SFI scores victories and momentum

2012-01-06 Ashley Bach

Last we checked on the Sustainable Forestry Initiative-Forest Stewardship Council (SFI-FSC) debate, the U.S. Department of Agriculture had just chosen domestic wood as a preferred material for new construction, and the Forest Service said it would promote not just the LEED building standard but also Green Globes and the National Green Building Standard, both of which recognize SFI.

The victories continue (as one can see in this SFI graphic), the latest being in Maine. Gov. Paul LePage recently signed an executive order that said new state buildings must use only green building standards that give credits equally to SFI, FSC, American Tree Farm System and Programme for the Endorsement of Forest Certification systems.

According to Kathy Abusow, CEO of SFI:

The reason is straightforward – Governor LePage believes that by supporting the full range of forest certification programs, Maine is advancing the state’s forest industry and helping its forest landowners compete in local, national and international markets. Seven million acres/2.8 million hectares of Maine forests are certified to the SFI 2010-2014 Standard.

Abusow added that LePage’s order could be a “powerful incentive” for the U.S. Green Building Council to level the playing field for LEED. “Right now, the LEED rating tools only give credit for products certified to the Forest Stewardship Council,” she wrote. “Three-quarters of certified lands in North America – a total of 370 million acres/150 million hectares – are certified to SFI, ATFS and CSA, and are not recognized.”

Two leaders from Weyerhaeuser also recently shed some light on the ongoing SFI-FSC debate. Cassie Phillips, vice president, Sustainable Forests and Products, and Edie Sonne Hall, manager, Sustainable Forests and Products, wrote an article describing the company’s experiences with both SFI and FSC.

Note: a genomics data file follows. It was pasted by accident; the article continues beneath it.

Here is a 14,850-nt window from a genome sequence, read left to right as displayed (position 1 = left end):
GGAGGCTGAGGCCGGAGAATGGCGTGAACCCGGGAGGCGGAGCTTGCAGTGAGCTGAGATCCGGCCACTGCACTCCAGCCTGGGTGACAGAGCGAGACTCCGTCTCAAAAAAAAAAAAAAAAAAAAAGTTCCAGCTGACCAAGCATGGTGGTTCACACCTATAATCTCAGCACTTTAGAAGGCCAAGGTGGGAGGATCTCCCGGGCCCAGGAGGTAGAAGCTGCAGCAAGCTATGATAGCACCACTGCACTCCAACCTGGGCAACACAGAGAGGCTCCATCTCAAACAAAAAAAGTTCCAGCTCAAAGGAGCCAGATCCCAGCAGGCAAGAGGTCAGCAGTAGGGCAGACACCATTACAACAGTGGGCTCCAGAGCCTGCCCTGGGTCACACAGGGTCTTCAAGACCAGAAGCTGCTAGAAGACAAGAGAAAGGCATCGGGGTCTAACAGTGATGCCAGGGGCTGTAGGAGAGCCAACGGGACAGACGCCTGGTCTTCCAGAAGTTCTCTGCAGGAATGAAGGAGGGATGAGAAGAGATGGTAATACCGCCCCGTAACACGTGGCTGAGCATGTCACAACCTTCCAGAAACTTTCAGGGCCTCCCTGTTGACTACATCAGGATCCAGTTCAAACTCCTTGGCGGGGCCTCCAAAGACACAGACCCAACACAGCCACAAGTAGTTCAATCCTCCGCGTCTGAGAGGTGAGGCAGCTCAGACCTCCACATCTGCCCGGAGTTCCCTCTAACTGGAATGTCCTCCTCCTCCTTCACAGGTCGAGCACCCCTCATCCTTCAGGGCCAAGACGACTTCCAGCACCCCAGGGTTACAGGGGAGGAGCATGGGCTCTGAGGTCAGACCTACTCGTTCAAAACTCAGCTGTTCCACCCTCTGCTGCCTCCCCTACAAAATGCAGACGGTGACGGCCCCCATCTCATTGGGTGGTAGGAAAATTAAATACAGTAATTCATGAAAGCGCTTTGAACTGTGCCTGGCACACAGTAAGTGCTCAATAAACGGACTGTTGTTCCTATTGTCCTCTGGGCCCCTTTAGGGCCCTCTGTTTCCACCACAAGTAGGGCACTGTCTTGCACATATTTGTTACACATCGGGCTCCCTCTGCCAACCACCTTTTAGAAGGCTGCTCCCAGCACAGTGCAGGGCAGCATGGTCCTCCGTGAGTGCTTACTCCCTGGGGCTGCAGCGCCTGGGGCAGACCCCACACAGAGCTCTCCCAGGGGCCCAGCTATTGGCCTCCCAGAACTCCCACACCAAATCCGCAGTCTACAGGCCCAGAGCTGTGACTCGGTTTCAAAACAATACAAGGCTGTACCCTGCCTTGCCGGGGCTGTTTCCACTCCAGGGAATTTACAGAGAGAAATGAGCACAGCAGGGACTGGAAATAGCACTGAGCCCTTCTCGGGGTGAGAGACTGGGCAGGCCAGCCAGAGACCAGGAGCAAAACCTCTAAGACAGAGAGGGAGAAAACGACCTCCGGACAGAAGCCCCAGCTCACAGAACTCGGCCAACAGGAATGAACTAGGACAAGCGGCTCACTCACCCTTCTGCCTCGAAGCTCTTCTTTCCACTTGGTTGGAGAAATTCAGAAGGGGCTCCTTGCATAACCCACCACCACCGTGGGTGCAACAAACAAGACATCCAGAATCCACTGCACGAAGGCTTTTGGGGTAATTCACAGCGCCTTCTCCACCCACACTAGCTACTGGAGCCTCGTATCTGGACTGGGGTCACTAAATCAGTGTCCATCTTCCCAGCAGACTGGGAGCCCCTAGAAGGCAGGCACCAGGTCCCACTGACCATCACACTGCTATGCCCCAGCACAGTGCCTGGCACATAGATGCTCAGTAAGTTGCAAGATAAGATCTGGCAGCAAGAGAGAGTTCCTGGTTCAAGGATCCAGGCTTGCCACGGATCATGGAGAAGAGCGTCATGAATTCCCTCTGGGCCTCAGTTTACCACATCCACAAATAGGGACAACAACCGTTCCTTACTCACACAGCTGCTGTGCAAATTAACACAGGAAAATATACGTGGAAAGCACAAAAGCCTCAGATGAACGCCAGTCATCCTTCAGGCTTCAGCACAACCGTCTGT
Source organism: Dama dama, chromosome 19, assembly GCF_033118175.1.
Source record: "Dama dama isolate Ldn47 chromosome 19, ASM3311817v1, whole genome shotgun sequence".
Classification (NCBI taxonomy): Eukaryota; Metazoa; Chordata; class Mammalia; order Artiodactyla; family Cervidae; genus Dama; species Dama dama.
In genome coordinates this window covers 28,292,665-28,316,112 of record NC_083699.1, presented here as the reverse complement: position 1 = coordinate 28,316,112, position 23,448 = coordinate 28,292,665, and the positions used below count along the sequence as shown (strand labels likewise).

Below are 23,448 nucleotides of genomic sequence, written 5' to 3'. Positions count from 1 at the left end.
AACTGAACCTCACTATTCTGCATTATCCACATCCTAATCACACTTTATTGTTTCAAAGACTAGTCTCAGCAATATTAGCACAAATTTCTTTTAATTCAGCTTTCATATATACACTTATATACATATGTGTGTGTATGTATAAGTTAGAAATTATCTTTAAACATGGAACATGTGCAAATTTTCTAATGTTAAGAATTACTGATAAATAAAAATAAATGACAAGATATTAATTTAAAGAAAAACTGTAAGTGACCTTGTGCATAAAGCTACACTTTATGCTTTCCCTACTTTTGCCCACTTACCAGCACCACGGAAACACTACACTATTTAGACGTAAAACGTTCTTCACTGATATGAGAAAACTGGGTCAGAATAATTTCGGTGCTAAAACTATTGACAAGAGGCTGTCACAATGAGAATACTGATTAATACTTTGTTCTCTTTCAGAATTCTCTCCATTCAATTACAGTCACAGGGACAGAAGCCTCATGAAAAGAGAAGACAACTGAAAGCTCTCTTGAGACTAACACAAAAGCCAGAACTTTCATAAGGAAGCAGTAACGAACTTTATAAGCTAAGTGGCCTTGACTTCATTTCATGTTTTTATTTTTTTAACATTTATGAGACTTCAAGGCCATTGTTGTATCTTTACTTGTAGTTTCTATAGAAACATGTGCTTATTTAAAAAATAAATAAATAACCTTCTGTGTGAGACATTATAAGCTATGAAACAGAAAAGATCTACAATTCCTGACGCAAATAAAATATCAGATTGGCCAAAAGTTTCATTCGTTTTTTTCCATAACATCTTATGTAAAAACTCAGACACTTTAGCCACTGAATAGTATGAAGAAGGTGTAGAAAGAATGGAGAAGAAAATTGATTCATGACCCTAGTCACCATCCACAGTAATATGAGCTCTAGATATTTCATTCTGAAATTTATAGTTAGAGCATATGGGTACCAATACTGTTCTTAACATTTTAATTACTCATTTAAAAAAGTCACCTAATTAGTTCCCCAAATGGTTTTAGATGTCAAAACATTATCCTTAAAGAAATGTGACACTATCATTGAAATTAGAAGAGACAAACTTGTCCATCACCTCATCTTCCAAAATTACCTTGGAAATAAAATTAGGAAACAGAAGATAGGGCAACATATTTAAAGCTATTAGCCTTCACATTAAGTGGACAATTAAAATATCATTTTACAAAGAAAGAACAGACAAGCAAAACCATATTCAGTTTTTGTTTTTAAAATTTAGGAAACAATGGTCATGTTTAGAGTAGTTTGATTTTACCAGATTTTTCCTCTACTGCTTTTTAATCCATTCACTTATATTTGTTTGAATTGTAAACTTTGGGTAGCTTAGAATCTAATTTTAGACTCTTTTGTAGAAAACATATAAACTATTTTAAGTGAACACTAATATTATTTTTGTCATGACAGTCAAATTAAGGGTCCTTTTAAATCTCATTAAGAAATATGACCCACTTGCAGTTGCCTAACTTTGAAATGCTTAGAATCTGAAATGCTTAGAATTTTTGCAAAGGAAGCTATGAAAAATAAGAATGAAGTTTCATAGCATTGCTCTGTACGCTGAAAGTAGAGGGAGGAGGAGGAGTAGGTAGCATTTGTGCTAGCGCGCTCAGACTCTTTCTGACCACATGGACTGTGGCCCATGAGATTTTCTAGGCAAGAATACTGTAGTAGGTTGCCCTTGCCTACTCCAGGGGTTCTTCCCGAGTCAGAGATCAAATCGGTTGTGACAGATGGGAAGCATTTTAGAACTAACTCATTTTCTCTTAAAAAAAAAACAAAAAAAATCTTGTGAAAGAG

In the story (pages 6-7 of the PDF), in the Society of American Foresters’ publication, Western Forester, Phillips and Sonne Hall say that Weyerhaeuser’s use of both standards has given the company insight into LEED’s refusal to give credit to SFI.

The source of the conflict around forest certification is not that LEED gives credit for FSC wood from Oregon and Washington, where FSC standards are highly restrictive and have limited uptake, over SFI wood from Oregon and Washington. It’s because LEED gives credit for FSC wood from these and other countries over SFI wood from Oregon and Washington, where SFI wood is grown under equal or better environmental standards.

Because FSC standards are different in different places, the general claim inherent in LEED’s wood credit—that FSC-certified products, regardless of source, come from better environmental practices than products certified to other standards—can mislead consumers.

Instead of LEED, the U.S. government should be using open, consensus-based green building standards designated by the American National Standards Institute, Phillips and Sonne Hall say. Providing more promise for the future, the “International Green Construction Code is also being developed through full consensus processes, and once approved, should serve as the model green building code for adoption by states and local governments.”